Space

January 17, 2014

NASA tests Orion spacecraft parachute jettison over Arizona

Engineers testing the parachute system for NASA’s Orion spacecraft increased the complexity of their tests Jan. 16, adding the jettison of hardware designed to keep the capsule safe during flight.

The test was the first to give engineers in-air data on the performance of the system that jettisons Orion’s forward bay cover. The cover is a shell that fits over Orion’s crew module to protect the spacecraft during launch, orbital flight and re-entry into Earth’s atmosphere. When Orion returns from space, the cover must come off before the spacecraft’s parachutes can deploy. It must be jettisoned high above the ground in order for the parachutes to unfurl.

“This was a tough one,” said Mark Geyer, Orion program manager. “We’d done our homework, of course, but there were elements here that could only be tested in the air, with the entire system working together. It’s one of the most complicated tests that we’ll do, so we were all excited to see it work just as it was meant to.”

Previous parachute tests at the U.S. Army’s Yuma Proving Grounds in Arizona tested the performance of the parachutes in various conditions without a forward bay cover. Adding the cover and its jettison, along with the deployment of three additional parachutes to pull the cover away from the crew module and lower it to the ground, added a level of complexity to the testing.

“The parachute deployment and forward bay cover jettisons are two of the most difficult things for us to model on computers,” said Chris Johnson, project manager for the parachutes. “That’s why we test them so extensively. These systems have to work for Orion to make it safely to the ground, and every bit of data we can gather in tests like these helps us improve our models and gives us more confidence that when we do it for real, we can count on them.”

The forward bay cover is jettisoned using a thruster separation system built by Systima Technologies Inc. of Bothell, Wash. Lockheed Martin, prime contractor for Orion, tested the system for the first time on the ground in December. Two more ground tests will simulate different types of stresses on the cover, such as a potential parachute failure or loads on the spacecraft. NASA also plans a second airborne test with the forward bay cover to evaluate its performance with a failed parachute.

Orion will be put to its first test in space during its first mission, Exploration Flight Test-1(EFT-1), in September. EFT-1 will have an uncrewed Orion launch to an orbit 3,600 miles above Earth, well beyond the distance traveled by spacecraft built for humans in more than 40 years. After circling Earth twice, Orion will re-enter the atmosphere at speeds as fast as 20,000 mph before the parachute system slows it down for a splashdown in the Pacific Ocean.

For information about Orion and EFT-1, visit:  http://www.nasa.gov/orion.




All of this week's top headlines to your email every Friday.


 
 

 

Headlines September 2, 2014

News: Debris yields clues that pilot never ejected¬†- When investigators were finally able to safely enter the crash site of an F-15C “Eagle” fighter jet on the afternoon of Aug. 27, they made a grim discovery that concluded more than 30 hours of searching – the pilot never managed to eject from the aircraft.  ...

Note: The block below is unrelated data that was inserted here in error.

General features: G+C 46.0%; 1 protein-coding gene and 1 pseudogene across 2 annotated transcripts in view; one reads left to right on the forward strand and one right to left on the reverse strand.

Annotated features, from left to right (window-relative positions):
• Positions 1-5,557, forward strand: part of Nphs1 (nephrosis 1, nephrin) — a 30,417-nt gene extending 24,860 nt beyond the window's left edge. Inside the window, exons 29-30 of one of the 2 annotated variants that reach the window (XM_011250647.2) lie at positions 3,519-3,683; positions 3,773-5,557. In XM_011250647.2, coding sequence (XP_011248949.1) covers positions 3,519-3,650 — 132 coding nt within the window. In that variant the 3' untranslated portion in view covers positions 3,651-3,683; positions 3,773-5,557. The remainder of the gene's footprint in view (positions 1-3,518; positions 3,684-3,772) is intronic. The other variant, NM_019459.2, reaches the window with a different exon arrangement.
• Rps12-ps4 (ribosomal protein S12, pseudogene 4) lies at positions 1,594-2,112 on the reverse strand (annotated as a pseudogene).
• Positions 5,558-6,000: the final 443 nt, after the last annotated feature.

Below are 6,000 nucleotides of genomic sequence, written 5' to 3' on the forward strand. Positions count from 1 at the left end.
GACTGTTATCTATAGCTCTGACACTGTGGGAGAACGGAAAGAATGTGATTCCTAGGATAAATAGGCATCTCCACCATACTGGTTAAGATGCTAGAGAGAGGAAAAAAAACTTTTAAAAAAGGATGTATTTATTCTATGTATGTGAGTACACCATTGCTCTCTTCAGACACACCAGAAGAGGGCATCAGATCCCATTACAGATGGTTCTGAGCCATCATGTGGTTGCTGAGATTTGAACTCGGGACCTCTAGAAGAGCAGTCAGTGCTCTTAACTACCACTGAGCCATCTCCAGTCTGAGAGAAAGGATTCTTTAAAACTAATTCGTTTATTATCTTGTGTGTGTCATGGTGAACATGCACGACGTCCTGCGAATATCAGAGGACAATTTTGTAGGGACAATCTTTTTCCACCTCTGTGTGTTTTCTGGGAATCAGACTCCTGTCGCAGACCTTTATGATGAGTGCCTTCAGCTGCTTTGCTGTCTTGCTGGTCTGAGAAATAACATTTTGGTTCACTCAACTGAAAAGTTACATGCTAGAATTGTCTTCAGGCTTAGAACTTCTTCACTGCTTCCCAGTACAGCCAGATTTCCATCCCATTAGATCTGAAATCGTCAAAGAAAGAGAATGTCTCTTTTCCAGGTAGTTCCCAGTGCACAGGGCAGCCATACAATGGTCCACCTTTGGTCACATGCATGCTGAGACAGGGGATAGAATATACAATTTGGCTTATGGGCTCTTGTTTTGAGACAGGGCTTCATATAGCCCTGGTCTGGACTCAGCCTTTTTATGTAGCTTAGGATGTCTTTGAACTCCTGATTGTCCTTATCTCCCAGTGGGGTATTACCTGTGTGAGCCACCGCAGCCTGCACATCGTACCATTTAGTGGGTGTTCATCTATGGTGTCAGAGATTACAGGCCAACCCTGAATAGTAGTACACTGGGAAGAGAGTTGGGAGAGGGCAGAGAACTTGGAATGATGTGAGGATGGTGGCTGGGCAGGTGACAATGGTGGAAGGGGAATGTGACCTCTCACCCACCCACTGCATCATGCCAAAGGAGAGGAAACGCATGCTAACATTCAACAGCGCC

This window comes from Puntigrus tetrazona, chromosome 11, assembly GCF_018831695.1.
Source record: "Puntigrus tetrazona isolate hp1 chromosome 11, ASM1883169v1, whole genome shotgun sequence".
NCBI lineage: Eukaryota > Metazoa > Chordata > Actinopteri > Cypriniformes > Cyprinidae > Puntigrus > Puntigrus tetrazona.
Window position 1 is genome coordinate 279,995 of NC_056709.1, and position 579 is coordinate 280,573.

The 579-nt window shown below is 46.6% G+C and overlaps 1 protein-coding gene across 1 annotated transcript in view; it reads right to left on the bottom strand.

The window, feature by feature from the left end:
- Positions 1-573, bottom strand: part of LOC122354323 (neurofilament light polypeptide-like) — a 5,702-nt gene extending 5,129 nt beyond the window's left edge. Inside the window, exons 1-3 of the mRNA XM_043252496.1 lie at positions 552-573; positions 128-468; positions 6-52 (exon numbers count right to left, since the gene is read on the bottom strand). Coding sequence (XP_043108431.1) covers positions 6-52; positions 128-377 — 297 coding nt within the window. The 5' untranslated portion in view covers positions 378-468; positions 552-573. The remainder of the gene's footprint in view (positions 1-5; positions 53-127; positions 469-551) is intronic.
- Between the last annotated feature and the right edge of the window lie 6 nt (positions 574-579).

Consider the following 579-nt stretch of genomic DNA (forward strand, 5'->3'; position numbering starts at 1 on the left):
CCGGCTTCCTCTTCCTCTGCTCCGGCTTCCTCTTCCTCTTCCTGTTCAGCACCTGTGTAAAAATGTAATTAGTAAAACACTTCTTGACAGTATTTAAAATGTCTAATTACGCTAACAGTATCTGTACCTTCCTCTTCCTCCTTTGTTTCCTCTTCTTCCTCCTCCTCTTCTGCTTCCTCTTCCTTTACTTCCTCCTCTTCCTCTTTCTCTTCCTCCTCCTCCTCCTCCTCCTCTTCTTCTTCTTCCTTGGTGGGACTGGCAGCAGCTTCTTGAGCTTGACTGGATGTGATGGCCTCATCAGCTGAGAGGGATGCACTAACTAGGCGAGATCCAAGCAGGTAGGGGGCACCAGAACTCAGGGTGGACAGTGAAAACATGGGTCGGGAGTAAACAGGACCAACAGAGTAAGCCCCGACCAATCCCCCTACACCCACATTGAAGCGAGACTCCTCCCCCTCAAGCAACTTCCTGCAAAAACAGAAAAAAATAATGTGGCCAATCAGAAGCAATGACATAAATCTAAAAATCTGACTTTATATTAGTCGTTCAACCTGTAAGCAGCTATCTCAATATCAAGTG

News Briefs September 2, 2014

Pentagon: Iraq operations cost $560 million so far U.S. military operations in Iraq, including airstrikes and surveillance flights, have cost about $560 million since mid-June, the Pentagon said Aug. 29. Rear Adm. John Kirby, the Pentagon press secretary, said the average daily cost has been $7.5 million. He said it began at a much lower...
 
 

Unmanned aircraft partnership reaches major milestone

A team of research students and staff from Warsaw University of Technology have successfully demonstrated the first phase of flight test and integration of unmanned aircraft platforms with an autonomous mission control system. The demonstration marks a significant milestone in a partnership between the university and Lockheed Martin that began earlier this year. This is...
 

 

Raytheon delivers first Block 2 Rolling Airframe Missiles to US Navy

Raytheon delivered the first Block 2 variant of its Rolling Airframe Missile system to the U.S. Navy as part of the company’s 2012 Low Rate Initial Production contract. RAM Block 2 is a significant performance upgrade featuring enhanced kinematics, an evolved radio frequency receiver, and an improved control system. “As today’s threats continue to evolve,...
 
 
Courtesy photograph

Two Vietnam War Soldiers, one from Civil War to receive Medal of Honor

U.S. Army graphic Retired Command Sgt. Maj. Bennie G. Adkins and former Spc. 4 Donald P. Sloat will receive the Medal of Honor for actions in Vietnam. The White House announced Aug. 26 that Retired Command Sgt. Maj. Bennie G. A...
 
 

Sparks fly as NASA pushes limits of 3-D printing technology

NASA has successfully tested the most complex rocket engine parts ever designed by the agency and printed with additive manufacturing, or 3-D printing, on a test stand at NASA’s Marshall Space Flight Center in Huntsville, Ala. NASA engineers pushed the limits of technology by designing a rocket engine injector – a highly complex part that...
 




0 Comments


Be the first to comment!


Leave a Reply

Your email address will not be published. Required fields are marked *

You may use these HTML tags and attributes: <a href="" title=""> <abbr title=""> <acronym title=""> <b> <blockquote cite=""> <cite> <code> <del datetime=""> <em> <i> <q cite=""> <strike> <strong>